What Is Meniere’s Disease?

Cross section of ear showing cochlea with Meniere's disease.

Meniere’s disease is a problem with the inner ear. This part of the ear is responsible for balance as well as hearing. This sheet will tell you more about the disease and its symptoms.

Meniere’s disease affects the inner ear

With Meniere’s, too much endolymph (fluid) backs up in the canals of the inner ear. This is a condition called endolymphatic hydrops. Extra fluid causes pressure to build up. The canals then swell and can’t work right. Swelling in the hearing canal distorts or blocks sound information. Swelling in the balance canals distorts balance information. Distorted information travels from the inner ear to the brain. This causes problems with both balance and hearing. Although Meniere’s usually affects only one ear, it can occur in both ears.

Symptoms of Meniere’s disease

  • Vertigo, a spinning or whirling sensation that causes balance problems. During an attack of vertigo, you may have nausea, vomiting, and sweating. Attacks usually begin suddenly. They may last for 20 minutes to several hours. You may have attacks rarely, frequently, or in clusters. The first attack is usually the most intense.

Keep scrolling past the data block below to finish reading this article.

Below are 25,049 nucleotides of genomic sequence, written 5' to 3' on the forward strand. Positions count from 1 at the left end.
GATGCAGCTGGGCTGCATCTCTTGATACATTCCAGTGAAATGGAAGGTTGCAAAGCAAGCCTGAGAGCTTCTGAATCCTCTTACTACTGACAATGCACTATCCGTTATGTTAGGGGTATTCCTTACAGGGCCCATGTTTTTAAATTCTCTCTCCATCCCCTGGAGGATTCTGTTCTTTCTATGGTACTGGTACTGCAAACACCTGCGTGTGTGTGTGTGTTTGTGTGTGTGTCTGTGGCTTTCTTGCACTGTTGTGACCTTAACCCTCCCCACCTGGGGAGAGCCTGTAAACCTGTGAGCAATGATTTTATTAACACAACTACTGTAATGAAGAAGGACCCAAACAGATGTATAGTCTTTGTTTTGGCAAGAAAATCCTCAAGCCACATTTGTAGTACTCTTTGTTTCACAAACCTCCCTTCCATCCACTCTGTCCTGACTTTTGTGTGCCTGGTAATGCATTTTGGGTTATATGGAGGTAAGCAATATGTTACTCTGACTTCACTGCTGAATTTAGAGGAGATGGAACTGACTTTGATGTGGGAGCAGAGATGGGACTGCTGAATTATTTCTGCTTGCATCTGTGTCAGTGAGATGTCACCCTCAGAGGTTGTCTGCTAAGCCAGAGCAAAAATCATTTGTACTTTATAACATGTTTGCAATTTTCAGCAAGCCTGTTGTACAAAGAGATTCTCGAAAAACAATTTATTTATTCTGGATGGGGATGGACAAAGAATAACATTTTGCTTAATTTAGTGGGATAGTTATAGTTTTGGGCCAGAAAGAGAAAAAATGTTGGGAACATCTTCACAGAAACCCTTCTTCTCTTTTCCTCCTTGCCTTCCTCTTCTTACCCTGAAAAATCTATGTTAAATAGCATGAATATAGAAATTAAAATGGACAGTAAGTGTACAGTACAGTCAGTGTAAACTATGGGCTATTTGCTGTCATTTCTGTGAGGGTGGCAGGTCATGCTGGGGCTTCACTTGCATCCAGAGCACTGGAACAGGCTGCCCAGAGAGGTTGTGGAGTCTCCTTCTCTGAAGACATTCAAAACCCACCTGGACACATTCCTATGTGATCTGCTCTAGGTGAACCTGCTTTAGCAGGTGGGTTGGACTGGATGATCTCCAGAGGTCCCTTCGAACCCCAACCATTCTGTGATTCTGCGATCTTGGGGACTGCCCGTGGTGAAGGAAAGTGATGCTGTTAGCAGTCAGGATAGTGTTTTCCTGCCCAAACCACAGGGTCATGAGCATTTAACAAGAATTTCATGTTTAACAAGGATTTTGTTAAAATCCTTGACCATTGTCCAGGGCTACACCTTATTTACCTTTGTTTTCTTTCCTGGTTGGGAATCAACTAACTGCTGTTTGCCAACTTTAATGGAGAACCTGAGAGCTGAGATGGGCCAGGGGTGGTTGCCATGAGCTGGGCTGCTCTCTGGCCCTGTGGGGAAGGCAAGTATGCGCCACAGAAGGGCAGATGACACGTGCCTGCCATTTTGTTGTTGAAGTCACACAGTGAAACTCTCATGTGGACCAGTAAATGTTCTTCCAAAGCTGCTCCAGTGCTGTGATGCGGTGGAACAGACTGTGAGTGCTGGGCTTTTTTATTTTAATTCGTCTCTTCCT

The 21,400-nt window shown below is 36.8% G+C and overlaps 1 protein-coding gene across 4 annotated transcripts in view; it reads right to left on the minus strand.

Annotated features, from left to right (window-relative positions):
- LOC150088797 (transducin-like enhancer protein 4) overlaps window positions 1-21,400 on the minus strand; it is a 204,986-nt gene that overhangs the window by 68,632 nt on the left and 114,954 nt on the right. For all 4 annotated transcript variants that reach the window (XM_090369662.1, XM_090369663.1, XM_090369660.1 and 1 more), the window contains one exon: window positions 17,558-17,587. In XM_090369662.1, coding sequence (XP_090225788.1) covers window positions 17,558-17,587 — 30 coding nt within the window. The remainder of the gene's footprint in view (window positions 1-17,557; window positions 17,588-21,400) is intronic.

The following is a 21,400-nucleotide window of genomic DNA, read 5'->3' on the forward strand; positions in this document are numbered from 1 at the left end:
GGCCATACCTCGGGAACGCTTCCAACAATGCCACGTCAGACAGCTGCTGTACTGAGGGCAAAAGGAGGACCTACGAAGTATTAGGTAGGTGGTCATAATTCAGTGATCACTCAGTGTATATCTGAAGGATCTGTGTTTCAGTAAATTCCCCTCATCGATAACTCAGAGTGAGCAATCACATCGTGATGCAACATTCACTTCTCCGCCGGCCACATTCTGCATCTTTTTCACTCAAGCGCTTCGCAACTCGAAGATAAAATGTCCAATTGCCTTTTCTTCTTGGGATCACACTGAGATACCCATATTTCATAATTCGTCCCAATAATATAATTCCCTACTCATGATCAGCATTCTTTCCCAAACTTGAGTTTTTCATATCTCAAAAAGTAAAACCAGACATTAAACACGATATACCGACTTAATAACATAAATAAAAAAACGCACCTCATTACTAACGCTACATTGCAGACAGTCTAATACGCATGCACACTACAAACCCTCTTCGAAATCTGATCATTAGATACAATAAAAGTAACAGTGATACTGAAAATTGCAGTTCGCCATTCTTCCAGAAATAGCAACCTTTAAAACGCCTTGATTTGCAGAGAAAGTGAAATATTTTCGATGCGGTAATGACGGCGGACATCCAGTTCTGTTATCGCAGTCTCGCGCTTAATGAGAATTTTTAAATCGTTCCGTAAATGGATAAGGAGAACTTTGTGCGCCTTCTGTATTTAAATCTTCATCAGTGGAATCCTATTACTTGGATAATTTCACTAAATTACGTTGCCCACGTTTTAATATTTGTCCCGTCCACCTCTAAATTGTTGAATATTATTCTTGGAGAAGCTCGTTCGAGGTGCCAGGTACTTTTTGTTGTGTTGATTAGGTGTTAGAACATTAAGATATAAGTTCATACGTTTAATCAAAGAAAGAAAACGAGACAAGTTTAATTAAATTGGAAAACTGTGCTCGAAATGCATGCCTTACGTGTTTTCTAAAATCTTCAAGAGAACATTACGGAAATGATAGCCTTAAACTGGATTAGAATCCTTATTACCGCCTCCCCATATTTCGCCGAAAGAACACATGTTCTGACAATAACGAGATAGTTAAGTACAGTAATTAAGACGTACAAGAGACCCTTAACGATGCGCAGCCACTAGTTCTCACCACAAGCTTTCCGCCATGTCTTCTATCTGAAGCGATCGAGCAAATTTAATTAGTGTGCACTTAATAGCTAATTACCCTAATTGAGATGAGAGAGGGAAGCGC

• Problems with hearing. Hearing is often partially or completely lost in the affected ear during vertigo attacks. It’s common for hearing to gradually get worse as the illness goes on.

  • Tinnitus, ringing, buzzing, whistling, or roaring noises in the affected ear. These noises may come and go or may always be present. The noises may get louder just before a vertigo attack.

  • A feeling of pressure or fullness in the ear. This is sometimes felt most strongly right before a vertigo attack.

You may feel fine between attacks. Or hearing or balance problems may continue between attacks.